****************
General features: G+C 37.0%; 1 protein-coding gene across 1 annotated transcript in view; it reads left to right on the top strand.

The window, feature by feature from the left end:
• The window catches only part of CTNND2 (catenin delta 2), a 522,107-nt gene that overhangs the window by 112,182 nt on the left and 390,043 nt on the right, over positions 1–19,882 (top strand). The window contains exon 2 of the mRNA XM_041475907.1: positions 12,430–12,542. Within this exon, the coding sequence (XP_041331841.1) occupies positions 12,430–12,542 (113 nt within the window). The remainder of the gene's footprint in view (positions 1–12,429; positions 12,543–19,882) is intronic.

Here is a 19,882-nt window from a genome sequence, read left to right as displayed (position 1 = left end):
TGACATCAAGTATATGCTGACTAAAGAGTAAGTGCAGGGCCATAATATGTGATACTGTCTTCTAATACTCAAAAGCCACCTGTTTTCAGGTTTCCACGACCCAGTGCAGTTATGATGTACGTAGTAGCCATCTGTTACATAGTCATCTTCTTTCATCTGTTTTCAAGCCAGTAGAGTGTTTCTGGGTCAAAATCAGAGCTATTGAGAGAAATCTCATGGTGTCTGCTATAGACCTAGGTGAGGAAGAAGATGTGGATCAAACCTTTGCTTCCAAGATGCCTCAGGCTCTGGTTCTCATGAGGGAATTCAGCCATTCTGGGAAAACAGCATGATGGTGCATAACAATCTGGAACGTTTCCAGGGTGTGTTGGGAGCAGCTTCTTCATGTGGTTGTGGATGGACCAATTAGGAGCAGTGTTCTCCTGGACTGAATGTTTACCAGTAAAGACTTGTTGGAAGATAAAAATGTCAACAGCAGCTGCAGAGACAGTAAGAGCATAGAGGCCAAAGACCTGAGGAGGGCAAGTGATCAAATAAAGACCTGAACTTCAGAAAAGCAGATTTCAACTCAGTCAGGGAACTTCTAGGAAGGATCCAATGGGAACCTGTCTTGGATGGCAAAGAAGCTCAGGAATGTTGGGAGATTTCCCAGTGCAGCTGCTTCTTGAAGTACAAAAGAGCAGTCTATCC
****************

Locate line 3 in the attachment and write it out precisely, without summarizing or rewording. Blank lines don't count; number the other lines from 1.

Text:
• The window catches only part of CTNND2 (catenin delta 2), a 522,107-nt gene that overhangs the window by 112,182 nt on the left and 390,043 nt on the right, over positions 1–19,882 (top strand). The window contains exon 2 of the mRNA XM_041475907.1: positions 12,430–12,542. Within this exon, the coding sequence (XP_041331841.1) occupies positions 12,430–12,542 (113 nt within the window). The remainder of the gene's footprint in view (positions 1–12,429; positions 12,543–19,882) is intronic.